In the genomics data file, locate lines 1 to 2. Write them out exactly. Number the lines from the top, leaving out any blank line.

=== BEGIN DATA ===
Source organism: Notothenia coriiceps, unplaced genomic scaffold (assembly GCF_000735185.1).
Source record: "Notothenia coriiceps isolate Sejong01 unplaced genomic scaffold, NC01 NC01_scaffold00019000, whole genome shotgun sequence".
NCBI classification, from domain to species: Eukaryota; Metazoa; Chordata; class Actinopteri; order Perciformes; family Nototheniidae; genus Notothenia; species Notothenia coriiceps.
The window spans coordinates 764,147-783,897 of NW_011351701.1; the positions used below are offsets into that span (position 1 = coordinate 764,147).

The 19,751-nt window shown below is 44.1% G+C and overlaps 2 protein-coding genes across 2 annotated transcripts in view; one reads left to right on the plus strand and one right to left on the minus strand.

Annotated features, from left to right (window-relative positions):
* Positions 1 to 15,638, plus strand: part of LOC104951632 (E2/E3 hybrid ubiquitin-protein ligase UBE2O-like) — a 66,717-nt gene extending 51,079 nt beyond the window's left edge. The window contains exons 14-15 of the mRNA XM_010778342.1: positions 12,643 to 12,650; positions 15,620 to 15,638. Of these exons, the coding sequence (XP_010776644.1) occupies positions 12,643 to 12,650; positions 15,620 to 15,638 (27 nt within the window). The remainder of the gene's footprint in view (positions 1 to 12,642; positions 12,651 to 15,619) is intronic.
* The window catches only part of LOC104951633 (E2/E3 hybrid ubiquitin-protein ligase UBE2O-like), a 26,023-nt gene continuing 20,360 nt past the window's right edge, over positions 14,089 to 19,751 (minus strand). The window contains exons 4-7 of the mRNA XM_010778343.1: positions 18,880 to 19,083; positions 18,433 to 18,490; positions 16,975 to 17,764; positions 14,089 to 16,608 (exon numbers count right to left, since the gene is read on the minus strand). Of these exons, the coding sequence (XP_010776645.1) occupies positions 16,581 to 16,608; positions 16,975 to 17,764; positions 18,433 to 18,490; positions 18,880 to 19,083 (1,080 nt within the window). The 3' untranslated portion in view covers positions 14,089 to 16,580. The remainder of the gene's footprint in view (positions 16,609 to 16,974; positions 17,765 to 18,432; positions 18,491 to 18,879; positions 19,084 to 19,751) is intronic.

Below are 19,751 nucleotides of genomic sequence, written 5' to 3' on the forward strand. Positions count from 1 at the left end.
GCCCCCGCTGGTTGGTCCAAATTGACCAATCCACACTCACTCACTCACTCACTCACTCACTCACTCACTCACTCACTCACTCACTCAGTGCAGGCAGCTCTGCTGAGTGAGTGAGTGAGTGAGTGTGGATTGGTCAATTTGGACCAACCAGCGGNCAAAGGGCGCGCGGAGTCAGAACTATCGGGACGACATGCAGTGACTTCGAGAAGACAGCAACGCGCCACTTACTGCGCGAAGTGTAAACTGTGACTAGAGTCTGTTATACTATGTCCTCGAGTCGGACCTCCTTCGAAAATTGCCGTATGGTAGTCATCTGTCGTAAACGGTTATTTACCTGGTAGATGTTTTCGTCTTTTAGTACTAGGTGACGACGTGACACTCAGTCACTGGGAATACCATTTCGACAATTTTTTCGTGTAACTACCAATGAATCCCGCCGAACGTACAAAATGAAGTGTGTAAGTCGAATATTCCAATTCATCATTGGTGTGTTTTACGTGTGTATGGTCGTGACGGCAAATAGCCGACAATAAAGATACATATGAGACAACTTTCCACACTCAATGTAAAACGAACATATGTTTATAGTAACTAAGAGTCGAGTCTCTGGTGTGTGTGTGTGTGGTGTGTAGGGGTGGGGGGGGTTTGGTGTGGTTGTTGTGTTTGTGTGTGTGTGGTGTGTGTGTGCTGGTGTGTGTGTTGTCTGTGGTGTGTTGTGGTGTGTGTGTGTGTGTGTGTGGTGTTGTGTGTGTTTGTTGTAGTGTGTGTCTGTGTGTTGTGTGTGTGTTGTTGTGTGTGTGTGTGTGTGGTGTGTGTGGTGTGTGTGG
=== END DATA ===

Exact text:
Source organism: Notothenia coriiceps, unplaced genomic scaffold (assembly GCF_000735185.1).
Source record: "Notothenia coriiceps isolate Sejong01 unplaced genomic scaffold, NC01 NC01_scaffold00019000, whole genome shotgun sequence".